I must admit, that of the four full seasons so far, season 2 is my least favorite. However, 3 & 4 more than make up for it and there are important plot points in season 2 that will be important later on. We went with Heineken and Utz for this season because both brands are featured as clients of the Sterling Cooper ad agency. But with the Cuban missile crisis looming at the end of the season, we figured the politically pertinent Cuba Libre would make a good fit.

Season 3: Old Fashioneds and French 75s

Season 3 is back on track with quality writing, compelling stories, and masterful filmmaking. This season is one of triumph, tragedy and strife, which made our selections more difficult. There is a birth and a death, which led us to the French 75. A celebratory drink, the French 75 is champagne-based, but also takes its name from a First World War artillery gun. And in episode 6 an altercation with a lawnmower inspired the selection of the Old Fashioned, a somewhat gory muddled drink.

Season 4: Irish Coffee and Dempsey Cocktail

We figure that if you’ve gotten this far you’ve probably missed some sleep, so wake yourself up with an Irish Coffee and soldier on. You’re on the home stretch. Once you’re awake, switch to the Dempsey Cocktail (which we’ll be posting in a few days). Named for the legendary boxer Jack Dempsey, this drink fits in with season 4’s combative themes. As Don battles with Betty and Sterling Cooper Draper Price go head-to-head with a rival agency, we see the characters at their best and at their worst. In fact, in one of the show’s many examples of highlighting historical context, episode 7 takes place the same night as Muhammad Ali’s second match-up against Sonny Liston.

Season 5 is off to a good start and we’re super excited to have new episodes to look forward to. As the season progresses, leave us suggestions in the comments as to what your drink of choice is for this season.

I Prefer the Term Traveler: Walt Disney World

We, Matt and Shanna, spent five days over-eating, waiting in lines, occasionally relaxing, and drinking (when the cocktails seemed palatable) in Florida’s Walt Disney World this February.  We came for the animatronics, food, and warm weather, and left with a Kermit hat and a well “researched” theory on how to drink in Disney.

This theory consists primarily of what not to drink. As it turns out, we skipped a lot of opportunities to imbibe because, to our dismay, 80% of all booze on offer at the parks are cheap light beer (mostly the unholy triumvirate of Bud, Miller, and Coors), sugar & juice concoctions topped with a drop of booze, or variously flavored frozen abominations fraudulently sullying the name margarita. But fear not dear reader, for though our noses were held high in the air, they did lead us to a handful of truly magical beverages. Continue reading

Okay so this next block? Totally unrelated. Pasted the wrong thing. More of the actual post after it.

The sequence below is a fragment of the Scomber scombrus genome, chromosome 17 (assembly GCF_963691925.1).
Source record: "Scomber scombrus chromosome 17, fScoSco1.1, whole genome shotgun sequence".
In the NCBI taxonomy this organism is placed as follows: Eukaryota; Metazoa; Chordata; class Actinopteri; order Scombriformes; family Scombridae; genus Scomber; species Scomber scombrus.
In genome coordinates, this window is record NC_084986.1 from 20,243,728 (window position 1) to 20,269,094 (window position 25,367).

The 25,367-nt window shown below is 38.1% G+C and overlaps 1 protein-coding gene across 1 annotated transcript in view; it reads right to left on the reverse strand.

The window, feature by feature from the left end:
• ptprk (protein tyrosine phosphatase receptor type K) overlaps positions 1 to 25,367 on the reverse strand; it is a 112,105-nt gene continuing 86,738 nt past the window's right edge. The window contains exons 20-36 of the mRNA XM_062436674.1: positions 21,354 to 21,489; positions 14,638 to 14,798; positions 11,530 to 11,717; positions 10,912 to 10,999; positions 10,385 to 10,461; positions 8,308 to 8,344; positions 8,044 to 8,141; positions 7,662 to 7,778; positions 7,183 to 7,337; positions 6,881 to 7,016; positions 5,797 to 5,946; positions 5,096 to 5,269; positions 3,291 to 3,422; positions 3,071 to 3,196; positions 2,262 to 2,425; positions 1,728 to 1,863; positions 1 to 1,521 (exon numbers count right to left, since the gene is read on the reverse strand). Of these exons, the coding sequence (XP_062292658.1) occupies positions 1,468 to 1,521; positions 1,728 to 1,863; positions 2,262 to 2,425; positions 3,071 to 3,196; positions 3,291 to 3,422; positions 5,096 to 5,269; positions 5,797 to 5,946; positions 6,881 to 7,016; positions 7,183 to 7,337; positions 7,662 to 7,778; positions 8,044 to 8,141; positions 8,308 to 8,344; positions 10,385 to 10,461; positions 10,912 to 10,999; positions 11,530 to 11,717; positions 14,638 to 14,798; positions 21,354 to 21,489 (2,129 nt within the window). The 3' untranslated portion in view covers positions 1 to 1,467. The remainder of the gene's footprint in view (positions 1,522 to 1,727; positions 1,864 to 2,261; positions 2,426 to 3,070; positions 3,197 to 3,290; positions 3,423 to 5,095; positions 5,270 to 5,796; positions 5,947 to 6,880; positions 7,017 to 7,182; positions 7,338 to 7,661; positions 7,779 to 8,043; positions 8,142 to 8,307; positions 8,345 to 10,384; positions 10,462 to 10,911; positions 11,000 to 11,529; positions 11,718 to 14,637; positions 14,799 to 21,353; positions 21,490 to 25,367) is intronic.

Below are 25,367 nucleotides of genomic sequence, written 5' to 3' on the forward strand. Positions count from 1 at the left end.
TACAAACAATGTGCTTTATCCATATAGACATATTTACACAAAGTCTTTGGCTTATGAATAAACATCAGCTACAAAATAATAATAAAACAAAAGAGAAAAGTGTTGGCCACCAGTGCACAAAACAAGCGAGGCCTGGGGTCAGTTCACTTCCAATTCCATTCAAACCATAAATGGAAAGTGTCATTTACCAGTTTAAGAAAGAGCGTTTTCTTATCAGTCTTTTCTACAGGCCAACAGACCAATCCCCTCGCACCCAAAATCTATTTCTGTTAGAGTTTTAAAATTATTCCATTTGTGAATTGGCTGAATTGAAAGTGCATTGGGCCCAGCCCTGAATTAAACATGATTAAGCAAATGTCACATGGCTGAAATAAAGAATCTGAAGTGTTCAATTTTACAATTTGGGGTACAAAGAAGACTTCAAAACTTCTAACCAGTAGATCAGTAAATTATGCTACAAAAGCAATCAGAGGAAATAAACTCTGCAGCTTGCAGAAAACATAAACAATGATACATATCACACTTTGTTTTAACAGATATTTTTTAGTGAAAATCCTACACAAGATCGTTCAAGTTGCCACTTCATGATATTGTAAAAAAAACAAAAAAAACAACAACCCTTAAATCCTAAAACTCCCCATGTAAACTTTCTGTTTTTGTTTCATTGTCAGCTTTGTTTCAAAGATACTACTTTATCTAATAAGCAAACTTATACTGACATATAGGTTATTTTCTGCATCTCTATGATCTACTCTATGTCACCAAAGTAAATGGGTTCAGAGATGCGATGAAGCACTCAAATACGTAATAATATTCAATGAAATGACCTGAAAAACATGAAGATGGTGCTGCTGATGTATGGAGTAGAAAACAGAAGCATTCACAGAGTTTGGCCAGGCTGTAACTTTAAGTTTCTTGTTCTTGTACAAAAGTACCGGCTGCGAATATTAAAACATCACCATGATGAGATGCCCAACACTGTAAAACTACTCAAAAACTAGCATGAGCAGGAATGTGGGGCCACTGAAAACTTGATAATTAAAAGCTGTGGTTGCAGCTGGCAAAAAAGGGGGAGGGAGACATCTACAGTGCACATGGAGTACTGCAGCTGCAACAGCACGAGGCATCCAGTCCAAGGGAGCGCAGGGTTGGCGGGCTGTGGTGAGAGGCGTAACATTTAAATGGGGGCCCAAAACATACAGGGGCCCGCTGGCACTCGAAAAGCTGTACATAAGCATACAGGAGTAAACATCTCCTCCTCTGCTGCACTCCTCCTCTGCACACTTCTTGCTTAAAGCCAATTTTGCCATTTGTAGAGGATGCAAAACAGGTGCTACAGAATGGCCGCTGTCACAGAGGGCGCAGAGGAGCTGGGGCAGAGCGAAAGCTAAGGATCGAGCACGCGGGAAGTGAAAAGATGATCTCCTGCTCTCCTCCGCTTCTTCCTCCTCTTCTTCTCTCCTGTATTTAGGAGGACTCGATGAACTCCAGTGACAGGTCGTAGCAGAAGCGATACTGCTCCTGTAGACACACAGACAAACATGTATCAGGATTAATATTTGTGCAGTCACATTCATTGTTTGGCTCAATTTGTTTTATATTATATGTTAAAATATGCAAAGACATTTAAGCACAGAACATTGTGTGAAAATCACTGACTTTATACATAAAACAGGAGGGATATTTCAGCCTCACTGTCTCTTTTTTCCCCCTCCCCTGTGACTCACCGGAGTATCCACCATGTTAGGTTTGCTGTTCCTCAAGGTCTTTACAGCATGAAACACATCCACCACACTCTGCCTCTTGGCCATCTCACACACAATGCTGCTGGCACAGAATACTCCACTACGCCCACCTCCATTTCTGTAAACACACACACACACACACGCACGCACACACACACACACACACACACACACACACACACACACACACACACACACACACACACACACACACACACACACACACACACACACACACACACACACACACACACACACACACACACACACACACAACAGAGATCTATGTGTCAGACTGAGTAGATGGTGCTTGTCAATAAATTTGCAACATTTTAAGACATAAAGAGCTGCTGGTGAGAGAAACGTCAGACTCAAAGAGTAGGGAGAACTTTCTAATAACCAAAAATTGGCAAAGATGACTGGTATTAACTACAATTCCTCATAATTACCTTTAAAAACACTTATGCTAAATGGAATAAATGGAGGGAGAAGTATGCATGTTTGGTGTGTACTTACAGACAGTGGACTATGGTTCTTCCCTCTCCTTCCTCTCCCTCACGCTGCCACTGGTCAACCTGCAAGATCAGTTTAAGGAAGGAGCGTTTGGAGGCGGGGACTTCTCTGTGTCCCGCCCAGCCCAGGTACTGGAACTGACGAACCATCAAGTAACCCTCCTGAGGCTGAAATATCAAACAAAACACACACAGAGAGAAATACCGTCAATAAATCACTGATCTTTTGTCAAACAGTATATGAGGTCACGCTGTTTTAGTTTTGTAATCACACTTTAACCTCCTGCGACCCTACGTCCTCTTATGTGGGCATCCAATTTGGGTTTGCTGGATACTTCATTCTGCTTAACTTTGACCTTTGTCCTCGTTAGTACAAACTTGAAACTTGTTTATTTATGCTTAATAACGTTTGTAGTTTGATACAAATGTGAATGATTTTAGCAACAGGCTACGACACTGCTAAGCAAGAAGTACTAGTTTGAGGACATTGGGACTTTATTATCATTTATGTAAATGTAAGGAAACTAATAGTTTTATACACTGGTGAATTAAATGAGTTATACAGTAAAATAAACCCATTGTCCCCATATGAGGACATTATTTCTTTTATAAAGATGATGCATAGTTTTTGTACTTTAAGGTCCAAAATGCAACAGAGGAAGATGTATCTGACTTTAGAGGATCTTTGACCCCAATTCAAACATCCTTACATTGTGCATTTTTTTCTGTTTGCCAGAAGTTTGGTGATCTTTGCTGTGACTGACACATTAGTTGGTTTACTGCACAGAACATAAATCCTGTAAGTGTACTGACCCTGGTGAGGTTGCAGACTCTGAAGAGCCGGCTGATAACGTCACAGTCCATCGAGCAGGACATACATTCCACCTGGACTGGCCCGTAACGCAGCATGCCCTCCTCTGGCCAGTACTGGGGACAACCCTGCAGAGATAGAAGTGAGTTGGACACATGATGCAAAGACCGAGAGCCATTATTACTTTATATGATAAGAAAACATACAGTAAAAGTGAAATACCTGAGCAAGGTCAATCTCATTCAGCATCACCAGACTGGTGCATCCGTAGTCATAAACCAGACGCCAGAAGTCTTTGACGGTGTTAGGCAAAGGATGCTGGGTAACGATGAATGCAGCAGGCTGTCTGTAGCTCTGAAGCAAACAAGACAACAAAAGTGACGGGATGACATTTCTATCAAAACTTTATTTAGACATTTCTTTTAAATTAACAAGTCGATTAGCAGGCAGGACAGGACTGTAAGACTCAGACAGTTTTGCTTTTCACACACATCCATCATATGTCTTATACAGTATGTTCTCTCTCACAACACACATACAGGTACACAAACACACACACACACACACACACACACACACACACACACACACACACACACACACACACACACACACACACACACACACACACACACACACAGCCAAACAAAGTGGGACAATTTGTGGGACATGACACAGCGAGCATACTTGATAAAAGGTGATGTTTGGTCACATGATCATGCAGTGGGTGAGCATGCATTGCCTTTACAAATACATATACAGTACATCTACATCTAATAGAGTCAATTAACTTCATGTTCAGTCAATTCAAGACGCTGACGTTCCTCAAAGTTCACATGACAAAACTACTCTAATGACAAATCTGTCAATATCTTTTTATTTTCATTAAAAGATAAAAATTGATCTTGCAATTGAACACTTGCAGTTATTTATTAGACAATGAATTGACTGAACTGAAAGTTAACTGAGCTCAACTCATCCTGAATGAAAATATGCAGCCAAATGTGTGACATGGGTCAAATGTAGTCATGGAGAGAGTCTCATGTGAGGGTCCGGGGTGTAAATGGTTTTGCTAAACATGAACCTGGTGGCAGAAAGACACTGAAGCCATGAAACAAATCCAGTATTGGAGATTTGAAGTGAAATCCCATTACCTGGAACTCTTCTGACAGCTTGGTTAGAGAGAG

IPTB Video Episode 1 is live!

Some of our regular readers, and especially those who follow us on Facebook and Twitter, will no doubt have picked up on our poorly concealed secret project. For the past several months we’ve been putting together the very first I Prefer the Term Boozehound video episode, and we’re finally ready to share it with you. Episode 1 features a beer tasting with Shanna, mixing a Bronx cocktail with Matt, and an interview with Whiskey Daisy & Stella Can-Can from the Ladies United for the Preservation of Endangered Cocktails.

We learned a lot making this episode, and we’ve definitely got a lot to improve on for Episode 2. But rest assured that Episode 2 is coming, and hopefully not far off.

Also, be sure to watch all the way to end for an added bonus.

2011 Pittsburgh Rugby Brewfest: Recap & Photos

With Thanksgiving, Gløgg, and a nearly comatose long weekend behind us, it’s time at last to take a look back at this year’s Brewfest hosted by the Pittsburgh Rugby Club. Held on November 19th – seemingly ages ago now – in the Saddle Ridge/Bar Room/Steelhouse complex at Station Square, Brewfest brought together nearly 30 breweries including local talent, national brands, and international giants.

2011 Pittsburgh Rugby Brewfest

Initially Shanna and I wrote to the organizers to ask about covering the event (read: mooch free VIP passes) but almost immediately we were offered the opportunity to serve on the panel of judges. Now, as booze bloggers I can see how we might be mistaken for authorities on the subject. However, our blogging process has generally followed the three step method of research, taste, and post. In this way we’re learning and exploring booze right along with our readers. We never claim to be experts, just thirsty. And yet, when asked if we’d like to drink as much fantastic beer as we possibly can, provide our opinions for serious consideration, and not pay a dime – why, it’s as if the word “no” never existed.